At the end of 2022, the government finalized new standards for heavy-duty trucks and buses under the Clean Trucks Plan, an Environmental Protection Agency effort to curb polluting gases in the transportation sector. These new regulations are 80% stronger than the ones they’ll replace.
This is especially important because heavy-duty vehicles are a particular concern when it comes to pollution. Diesel engines, more commonly found in such vehicles, create greater amounts of nitrogen oxides (or NOx) than conventional gas-powered engines do. This compound reacts with other chemicals in the air to create pollution that can cause a variety of respiratory diseases, like asthma.
These new regulations will help curb these toxic fumes in several ways. By 2027, all new heavy-duty vehicles will be required to meet a lowered NOx output, and they’ll have control systems that can resist tampering by drivers trying to get around the law.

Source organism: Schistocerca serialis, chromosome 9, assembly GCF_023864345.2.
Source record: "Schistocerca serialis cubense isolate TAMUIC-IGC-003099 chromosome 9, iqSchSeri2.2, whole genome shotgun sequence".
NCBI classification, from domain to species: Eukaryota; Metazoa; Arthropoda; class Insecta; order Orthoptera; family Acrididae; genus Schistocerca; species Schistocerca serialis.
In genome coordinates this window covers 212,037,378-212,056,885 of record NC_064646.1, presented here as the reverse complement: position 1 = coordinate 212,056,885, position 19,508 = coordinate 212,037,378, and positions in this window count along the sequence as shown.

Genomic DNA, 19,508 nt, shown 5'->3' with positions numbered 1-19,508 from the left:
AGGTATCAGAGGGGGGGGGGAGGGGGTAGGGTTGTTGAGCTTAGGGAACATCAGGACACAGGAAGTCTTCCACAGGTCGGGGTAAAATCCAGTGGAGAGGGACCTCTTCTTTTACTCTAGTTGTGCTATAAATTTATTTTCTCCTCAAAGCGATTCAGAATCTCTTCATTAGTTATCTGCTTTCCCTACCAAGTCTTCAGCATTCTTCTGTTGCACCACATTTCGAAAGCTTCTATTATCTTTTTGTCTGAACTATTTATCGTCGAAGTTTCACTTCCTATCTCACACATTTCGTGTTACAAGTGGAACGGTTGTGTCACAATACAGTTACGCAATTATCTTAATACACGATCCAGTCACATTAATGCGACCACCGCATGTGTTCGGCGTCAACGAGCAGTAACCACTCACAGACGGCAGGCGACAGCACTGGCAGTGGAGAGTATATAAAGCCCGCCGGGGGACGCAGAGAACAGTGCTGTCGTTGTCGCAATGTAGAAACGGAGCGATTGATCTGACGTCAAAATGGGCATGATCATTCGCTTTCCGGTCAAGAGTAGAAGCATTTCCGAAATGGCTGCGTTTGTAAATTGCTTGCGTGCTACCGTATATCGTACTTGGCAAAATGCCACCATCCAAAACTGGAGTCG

Additionally, manufacturers will have to account for the NOx emissions created when these heavy-duty vehicles are idling, which is critical.
Heavy-duty vehicles create dangerous NOx most often during these “low-load” periods, which is when the engine is running but the vehicle isn’t moving — like waiting at a loading dock or being caught in stop-and-go traffic. These are also the periods of time when pedestrians, workers, or even passengers will be in closest proximity to these toxic fumes, so curtailing them will reduce their impact on respiratory health.
As a complement to these regulations, the EPA also announced new rules on April 12 to set “more stringent standards“ for trucks produced after 2028. Until greener modes of transport become more common, new regulations are an important step in the fight for cleaner air and a healthier planet for everyone.
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